Welcome to the VIRTUAL
Suffolk Walking Festival 2021!
Saturday 22 May – Monday 31 May
The Suffolk Walking Festival is one of the country’s largest and longest running walking events. In May we normally have over 100 walks and events for you to enjoy over a 3-week period. Due to the Covid-19 pandemic we have cancelled this year’s guided event, but are delighted to launch the very first VIRTUAL Suffolk Walking Festival!
The new 10-day virtual festival will have a changing daily programme and sees the launch of a brand new Suffolk Walking Festival podcast.
COMPETITION NOW CLOSED – Complete our survey to enter the draw to win 4 tickets to next year’s festival, a year’s subscription to the Suffolk Magazine and £30 of vouchers for the East of England Co-op!
I hope you enjoy the first Virtual Suffolk Walking Festival and we look forward to greeting and leading you again in 2022.
A message from our patron
Although the Suffolk Walking Festival can’t happen as a group activity this year I`m thrilled it’s going ahead online. Walking is something most of us have been able to do through the lockdowns and so hopefully more of you than ever will have a look and head out on some of the walks that are featured.
I know many people have discovered places near to their homes that they had never enjoyed before – and this is an opportunity to get out and discover bits of our lovely county that you’ve not visited before. It’s also a chance for you to tell us about your favourite bits of Suffolk. Getting into our countryside and enjoying the birds, flowers and wildlife is so good for the soul as we have learnt. Thank you David Falk and team for making this happen.
Producer/Presenter BBC Radio Suffolk
Monday 31st May
The Heritage Coast
Welcome to the final day of the Virtual Suffolk Walking Festival!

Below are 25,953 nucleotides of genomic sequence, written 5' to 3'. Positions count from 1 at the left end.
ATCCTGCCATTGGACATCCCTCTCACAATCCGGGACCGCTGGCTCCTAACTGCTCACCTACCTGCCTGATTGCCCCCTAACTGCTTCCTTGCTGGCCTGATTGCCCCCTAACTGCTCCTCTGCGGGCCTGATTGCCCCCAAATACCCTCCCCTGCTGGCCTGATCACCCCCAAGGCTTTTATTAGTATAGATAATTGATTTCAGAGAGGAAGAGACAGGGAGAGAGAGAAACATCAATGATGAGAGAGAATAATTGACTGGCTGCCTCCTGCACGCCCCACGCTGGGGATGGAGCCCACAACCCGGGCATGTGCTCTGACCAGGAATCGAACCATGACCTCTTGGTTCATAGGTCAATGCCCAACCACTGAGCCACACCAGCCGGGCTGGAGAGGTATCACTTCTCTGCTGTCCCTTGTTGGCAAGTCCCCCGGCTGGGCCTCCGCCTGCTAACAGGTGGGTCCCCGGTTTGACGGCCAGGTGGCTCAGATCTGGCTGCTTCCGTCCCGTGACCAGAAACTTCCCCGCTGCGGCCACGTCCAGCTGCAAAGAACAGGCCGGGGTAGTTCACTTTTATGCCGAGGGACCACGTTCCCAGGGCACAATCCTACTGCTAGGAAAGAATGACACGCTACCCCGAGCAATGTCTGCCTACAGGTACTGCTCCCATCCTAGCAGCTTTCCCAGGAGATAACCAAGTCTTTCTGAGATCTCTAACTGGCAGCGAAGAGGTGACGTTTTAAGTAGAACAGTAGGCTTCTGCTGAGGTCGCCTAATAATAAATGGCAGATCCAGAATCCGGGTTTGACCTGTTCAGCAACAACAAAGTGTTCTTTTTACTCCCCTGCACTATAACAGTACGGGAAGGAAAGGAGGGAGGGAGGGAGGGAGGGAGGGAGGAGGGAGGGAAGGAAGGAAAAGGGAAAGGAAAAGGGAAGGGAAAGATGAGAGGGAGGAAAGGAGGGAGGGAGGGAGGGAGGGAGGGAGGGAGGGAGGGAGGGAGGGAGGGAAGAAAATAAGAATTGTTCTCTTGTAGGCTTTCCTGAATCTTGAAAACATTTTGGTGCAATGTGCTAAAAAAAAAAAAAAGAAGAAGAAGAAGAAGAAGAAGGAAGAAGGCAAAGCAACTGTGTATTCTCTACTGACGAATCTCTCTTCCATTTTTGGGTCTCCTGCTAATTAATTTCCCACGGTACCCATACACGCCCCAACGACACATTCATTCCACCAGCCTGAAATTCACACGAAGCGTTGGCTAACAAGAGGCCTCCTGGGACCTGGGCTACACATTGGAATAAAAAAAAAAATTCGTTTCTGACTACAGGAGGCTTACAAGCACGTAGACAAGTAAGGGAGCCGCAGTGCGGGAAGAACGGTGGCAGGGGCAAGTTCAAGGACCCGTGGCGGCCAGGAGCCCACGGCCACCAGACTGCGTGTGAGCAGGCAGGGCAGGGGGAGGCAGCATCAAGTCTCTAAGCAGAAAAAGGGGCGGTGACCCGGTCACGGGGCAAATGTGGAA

Today is a wonderful exploration of the coast with a wander along the historic Sailors Path, a stroll on the sublime Dunwich Heath, and visits to the heritage coast towns of Aldeburgh and Southwold.
Suffolk Walking Festival Podcast
If you love walking and Suffolk, then this is the podcast for you! In our brand new Suffolk Walking Festival Podcast, David Falk (Festival Director) walks and talks with all sorts of people including authors, broadcasters, wildlife experts, and academics to discover why walking in Suffolk is so special.
It’s the last day of the 2021 Virtual Festival, and for our fifth episode David went to Thornham Walks for a chat with Jon Tyler. Jon is a very experienced forager and bush-craft practitioner, and in the podcast you can hear he and David talk about about the transition between day and night and how that altered perception creates a very different walking experience. You can find out more about what Jon does on his Wild for Woods website, after you’ve listened to the podcast of course!
walk of the day
Every day we will introduce you to a different fabulous place to walk in Suffolk. We will tell you a bit about it (including the approximate distance of the walk and roughly how long it might take) and you will be able to download the full Discover Suffolk walks leaflet for a map and other suggested routes in the area. You can find all of the Discover Suffolk walks, plus loads more information about getting outdoors in Suffolk, on the Discover Suffolk website.